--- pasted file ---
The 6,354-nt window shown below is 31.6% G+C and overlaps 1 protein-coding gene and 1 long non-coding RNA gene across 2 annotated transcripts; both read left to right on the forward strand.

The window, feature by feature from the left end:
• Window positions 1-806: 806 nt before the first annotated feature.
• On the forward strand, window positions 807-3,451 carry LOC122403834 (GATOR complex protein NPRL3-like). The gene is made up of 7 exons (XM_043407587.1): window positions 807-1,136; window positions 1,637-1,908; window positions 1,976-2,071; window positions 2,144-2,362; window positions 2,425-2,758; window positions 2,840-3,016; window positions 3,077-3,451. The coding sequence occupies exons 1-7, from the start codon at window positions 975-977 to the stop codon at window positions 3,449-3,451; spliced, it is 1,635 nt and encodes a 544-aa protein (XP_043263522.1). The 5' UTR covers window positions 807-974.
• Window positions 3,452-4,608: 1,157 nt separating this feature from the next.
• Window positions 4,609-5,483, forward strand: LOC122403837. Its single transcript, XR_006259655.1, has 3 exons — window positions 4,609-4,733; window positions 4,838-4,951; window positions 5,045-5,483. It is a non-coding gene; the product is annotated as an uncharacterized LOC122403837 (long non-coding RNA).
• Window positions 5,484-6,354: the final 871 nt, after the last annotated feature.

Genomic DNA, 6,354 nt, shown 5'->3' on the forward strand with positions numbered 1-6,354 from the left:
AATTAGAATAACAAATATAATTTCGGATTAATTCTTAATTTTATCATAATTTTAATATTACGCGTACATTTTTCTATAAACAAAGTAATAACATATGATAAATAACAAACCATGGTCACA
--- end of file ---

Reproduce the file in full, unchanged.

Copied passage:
The 6,354-nt window shown below is 31.6% G+C and overlaps 1 protein-coding gene and 1 long non-coding RNA gene across 2 annotated transcripts; both read left to right on the forward strand.

The window, feature by feature from the left end:
• Window positions 1-806: 806 nt before the first annotated feature.
• On the forward strand, window positions 807-3,451 carry LOC122403834 (GATOR complex protein NPRL3-like). The gene is made up of 7 exons (XM_043407587.1): window positions 807-1,136; window positions 1,637-1,908; window positions 1,976-2,071; window positions 2,144-2,362; window positions 2,425-2,758; window positions 2,840-3,016; window positions 3,077-3,451. The coding sequence occupies exons 1-7, from the start codon at window positions 975-977 to the stop codon at window positions 3,449-3,451; spliced, it is 1,635 nt and encodes a 544-aa protein (XP_043263522.1). The 5' UTR covers window positions 807-974.
• Window positions 3,452-4,608: 1,157 nt separating this feature from the next.
• Window positions 4,609-5,483, forward strand: LOC122403837. Its single transcript, XR_006259655.1, has 3 exons — window positions 4,609-4,733; window positions 4,838-4,951; window positions 5,045-5,483. It is a non-coding gene; the product is annotated as an uncharacterized LOC122403837 (long non-coding RNA).
• Window positions 5,484-6,354: the final 871 nt, after the last annotated feature.

Genomic DNA, 6,354 nt, shown 5'->3' on the forward strand with positions numbered 1-6,354 from the left:
AATTAGAATAACAAATATAATTTCGGATTAATTCTTAATTTTATCATAATTTTAATATTACGCGTACATTTTTCTATAAACAAAGTAATAACATATGATAAATAACAAACCATGGTCACA